With Apple's (News - Alert) press conference kicking off today, and much of the world expecting a new, smaller iPad to emerge from it, the first case for the so-called iPad Mini has arrived from the folks at HardCandy Cases.
This strategy is a risky one for several reasons, but has the potential for some big rewards.
HardCandy Cases' new case, part of its ShockDrop line, is geared specifically to a smaller iPad and offers some very nice protective features, including a silicone outer frame to reduce shock. Although it does cover all ports, so getting full use out of the device will require taking it out of the case.
Additionally, it's got a poly-carbonate structural frame for a note of rigidity, as well as an integrated screen protector to protect against that most common of problems for touchscreen devices – scratches and fingerprints.
The ShockDrop iPad Mini case comes in either red or black, and will be available for $49.95 on October 25. But as mentioned, this strategy is an extraordinarily risky one for HardCandy Cases. They actually did something like this with the iPhone (News - Alert) 5, but then discovered that the case wouldn't fit the iPhone 4S due to differences in dimension. HardCandy Cases chalked that one up to some bad intel –potentially even a few tricks from Apple itself – but that's only part of the risk.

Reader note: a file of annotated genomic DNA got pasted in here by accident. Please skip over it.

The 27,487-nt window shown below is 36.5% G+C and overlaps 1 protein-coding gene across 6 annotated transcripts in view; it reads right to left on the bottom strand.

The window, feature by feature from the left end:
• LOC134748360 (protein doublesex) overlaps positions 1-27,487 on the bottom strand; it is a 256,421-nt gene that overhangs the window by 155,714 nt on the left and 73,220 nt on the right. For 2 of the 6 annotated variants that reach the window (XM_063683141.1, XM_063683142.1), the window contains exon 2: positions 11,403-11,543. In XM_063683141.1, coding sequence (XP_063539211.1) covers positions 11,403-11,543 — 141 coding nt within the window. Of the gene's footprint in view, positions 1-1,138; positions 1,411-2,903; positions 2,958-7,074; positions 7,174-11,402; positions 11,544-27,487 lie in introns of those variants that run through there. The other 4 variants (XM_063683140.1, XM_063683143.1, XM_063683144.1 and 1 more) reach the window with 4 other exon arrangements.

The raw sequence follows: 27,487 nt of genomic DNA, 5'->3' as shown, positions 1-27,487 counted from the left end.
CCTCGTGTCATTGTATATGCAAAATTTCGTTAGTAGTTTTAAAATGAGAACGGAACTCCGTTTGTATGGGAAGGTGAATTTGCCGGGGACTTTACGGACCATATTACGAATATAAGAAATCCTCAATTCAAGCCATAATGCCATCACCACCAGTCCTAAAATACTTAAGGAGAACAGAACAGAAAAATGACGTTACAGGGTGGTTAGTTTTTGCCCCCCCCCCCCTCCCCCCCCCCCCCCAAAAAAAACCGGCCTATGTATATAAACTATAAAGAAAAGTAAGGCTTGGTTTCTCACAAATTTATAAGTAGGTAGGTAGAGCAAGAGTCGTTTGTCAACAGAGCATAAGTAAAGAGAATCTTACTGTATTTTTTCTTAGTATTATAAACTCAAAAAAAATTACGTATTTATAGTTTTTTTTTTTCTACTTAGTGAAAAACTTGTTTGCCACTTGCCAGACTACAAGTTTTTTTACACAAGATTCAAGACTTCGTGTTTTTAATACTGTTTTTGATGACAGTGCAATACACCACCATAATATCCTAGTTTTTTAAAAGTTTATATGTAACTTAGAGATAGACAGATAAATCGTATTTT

Apple itself is well known for playing its hardware announcements very close to the vest. So when a third-party supplier goes announcing peripherals ahead of a product launch, it not only steals some thunder from Apple; it also provides the more analytical out there with a chance to spoiler the launch.
Worse still – it's a fair bet that Apple itself will introduce a case, and it's kind of a blow to not be the first to introduce a case for a product they actually built. Several other companies have reportedly also built cases for the iPad Mini, but they've embargoed their reports such that no one can touch on that news until after Apple launches its device and any attendant casing.
The case itself, meanwhile, looks like a solidly-built entry. Granted there have been plenty of other Apple product cases with extreme levels of durability, but this one looks like it will combine accessibility and durability fairly well.
So while HardCandy Cases is playing with fire – the iPad Mini name itself really is only a placeholder – it's the kind of strategy that may also pay off in the long run. The only question left, which will be answered fairly soon, is just how close to the mark HardCandy Cases came, and whether its grand strategy will prove worthwhile.
Edited by Braden Becker